- Stimulant medications, such as methylphenidate, which may help reduce feelings of irritability
- Antidepressant medications, such as selective serotonin reuptake inhibitors (SSRIs) or serotonin noradrenalin reuptake inhibitors (SNRIs), which may help reduce the intensity of negative moods and feelings of irritability
- Atypical antipsychotics, such as risperidone and aripiprazole, which may help reduce feelings of aggression and irritability
- Anticonvulsant medications, such as valproic acid, which may help decrease aggressive behaviors
Some doctors may be hesitant to prescribe medication to children and adolescents for disruptive mood dysregulation disorder—for instance, antidepressants may increase suicidal ideation among young patients.
What is the outlook for people with disruptive mood dysregulation disorder?
Treating disruptive mood dysregulation disorder may lead to improvements, resulting in a less irritable mood and fewer tantrums or outbursts.
In certain children and adolescents, DMDD symptoms fade over time. However, some people with disruptive mood dysregulation disorder during childhood or adolescence develop depression or anxiety in adulthood.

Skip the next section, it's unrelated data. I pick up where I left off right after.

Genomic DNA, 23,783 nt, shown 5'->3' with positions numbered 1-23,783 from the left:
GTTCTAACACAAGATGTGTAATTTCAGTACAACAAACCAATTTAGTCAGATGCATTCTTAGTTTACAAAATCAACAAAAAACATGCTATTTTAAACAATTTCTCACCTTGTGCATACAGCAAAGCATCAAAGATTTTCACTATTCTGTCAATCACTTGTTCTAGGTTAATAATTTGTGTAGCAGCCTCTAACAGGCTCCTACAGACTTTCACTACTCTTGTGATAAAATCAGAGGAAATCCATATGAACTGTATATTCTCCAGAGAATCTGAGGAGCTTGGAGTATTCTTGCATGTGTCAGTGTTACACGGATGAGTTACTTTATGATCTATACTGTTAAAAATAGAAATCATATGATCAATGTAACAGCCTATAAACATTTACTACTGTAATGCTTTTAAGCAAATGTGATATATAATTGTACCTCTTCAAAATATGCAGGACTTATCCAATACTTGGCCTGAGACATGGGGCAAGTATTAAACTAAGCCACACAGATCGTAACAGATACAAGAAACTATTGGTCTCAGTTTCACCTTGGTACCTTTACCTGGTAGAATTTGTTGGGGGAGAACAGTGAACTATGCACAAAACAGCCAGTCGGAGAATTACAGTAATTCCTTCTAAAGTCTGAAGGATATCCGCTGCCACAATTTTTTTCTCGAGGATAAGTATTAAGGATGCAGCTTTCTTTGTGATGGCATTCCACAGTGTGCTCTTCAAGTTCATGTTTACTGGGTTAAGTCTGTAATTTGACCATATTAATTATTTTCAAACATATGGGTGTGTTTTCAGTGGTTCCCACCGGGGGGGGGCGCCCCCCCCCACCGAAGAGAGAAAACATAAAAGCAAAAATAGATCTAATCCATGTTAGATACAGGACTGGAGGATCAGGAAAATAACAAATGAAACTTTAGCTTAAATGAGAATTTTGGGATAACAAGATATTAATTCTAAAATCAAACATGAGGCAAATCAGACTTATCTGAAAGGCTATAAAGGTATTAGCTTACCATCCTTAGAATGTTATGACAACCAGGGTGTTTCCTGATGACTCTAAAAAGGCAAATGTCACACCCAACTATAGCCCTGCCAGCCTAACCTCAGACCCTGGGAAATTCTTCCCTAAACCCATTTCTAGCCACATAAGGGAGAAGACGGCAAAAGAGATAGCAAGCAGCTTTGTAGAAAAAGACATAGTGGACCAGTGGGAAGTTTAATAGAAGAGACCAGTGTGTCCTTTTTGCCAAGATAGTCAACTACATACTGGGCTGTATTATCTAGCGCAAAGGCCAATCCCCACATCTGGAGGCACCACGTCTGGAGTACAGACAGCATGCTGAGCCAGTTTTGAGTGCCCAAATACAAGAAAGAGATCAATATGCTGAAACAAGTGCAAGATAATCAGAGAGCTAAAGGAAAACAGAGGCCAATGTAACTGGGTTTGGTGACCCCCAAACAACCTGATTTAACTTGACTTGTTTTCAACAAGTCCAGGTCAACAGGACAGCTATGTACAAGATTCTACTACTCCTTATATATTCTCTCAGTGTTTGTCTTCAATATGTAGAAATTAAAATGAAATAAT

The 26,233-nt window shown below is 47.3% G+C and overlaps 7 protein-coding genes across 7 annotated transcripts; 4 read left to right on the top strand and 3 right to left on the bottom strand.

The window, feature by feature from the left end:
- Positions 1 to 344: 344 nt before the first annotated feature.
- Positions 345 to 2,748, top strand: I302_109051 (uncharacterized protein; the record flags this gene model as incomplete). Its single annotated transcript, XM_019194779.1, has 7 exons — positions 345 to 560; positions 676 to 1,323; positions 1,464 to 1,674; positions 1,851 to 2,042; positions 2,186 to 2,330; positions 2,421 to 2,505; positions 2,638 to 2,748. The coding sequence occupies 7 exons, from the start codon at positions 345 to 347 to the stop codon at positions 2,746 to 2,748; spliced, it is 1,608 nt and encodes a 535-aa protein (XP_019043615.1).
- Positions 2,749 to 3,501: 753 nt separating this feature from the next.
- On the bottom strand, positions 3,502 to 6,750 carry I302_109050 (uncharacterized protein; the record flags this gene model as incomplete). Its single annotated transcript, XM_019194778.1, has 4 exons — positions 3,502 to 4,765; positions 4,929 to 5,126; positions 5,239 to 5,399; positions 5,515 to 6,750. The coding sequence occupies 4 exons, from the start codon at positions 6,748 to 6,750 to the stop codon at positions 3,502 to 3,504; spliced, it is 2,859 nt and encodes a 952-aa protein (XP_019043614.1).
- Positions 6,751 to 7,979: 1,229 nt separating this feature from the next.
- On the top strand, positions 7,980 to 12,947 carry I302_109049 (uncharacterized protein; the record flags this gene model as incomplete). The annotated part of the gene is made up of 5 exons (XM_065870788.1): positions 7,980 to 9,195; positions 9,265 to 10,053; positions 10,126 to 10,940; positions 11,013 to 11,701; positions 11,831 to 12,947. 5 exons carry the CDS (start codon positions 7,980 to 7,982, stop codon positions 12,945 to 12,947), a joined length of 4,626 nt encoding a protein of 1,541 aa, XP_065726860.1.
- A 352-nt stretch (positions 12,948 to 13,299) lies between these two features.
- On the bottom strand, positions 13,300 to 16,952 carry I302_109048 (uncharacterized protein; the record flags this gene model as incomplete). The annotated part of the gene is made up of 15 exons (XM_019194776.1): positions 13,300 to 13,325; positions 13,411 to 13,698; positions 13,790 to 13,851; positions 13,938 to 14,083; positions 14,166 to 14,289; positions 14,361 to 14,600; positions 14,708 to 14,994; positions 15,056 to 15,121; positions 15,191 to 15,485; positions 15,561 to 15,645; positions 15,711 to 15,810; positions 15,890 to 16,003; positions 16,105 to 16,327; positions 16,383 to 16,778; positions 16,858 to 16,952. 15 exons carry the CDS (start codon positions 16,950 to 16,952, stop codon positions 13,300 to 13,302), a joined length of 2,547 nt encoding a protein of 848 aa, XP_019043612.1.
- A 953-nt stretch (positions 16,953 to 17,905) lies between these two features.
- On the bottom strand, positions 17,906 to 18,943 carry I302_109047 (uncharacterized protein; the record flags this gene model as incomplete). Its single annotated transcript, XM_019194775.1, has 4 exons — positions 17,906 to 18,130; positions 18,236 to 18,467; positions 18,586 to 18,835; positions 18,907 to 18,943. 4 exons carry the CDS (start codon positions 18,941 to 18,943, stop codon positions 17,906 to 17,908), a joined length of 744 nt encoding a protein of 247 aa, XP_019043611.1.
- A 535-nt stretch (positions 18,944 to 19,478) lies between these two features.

What makes Yale unique in its treatment of disruptive mood dysregulation disorder?
“Yale provides thorough multidisciplinary diagnostic evaluations for children and teens with mood disorders, including Disruptive Mood Dysregulation Disorder or DMDD,” says Yale Medicine psychiatrist Dorothy Stubbe, MD. “Because this is a relatively new diagnosis, a thorough assessment is required to identify the key diagnostic features, as well as assess for other potential diagnoses or co-occurring disorders.”
Children with DMDD are complex, and the treatment includes behavioral and psychotherapeutic interventions that involve the child, family, and school, she adds. “Yale offers a full spectrum of care options, depending upon the needs of the child—from outpatient therapy, to intensive outpatient day hospital treatment, to inpatient care for those children for whom the disorder has resulted in active safety concerns,” she says. “Medication is frequently an important component of this comprehensive treatment. Yale values the uniqueness of each patient and their family, and we pride ourselves in providing high-quality, culturally informed, and patient-focused care.”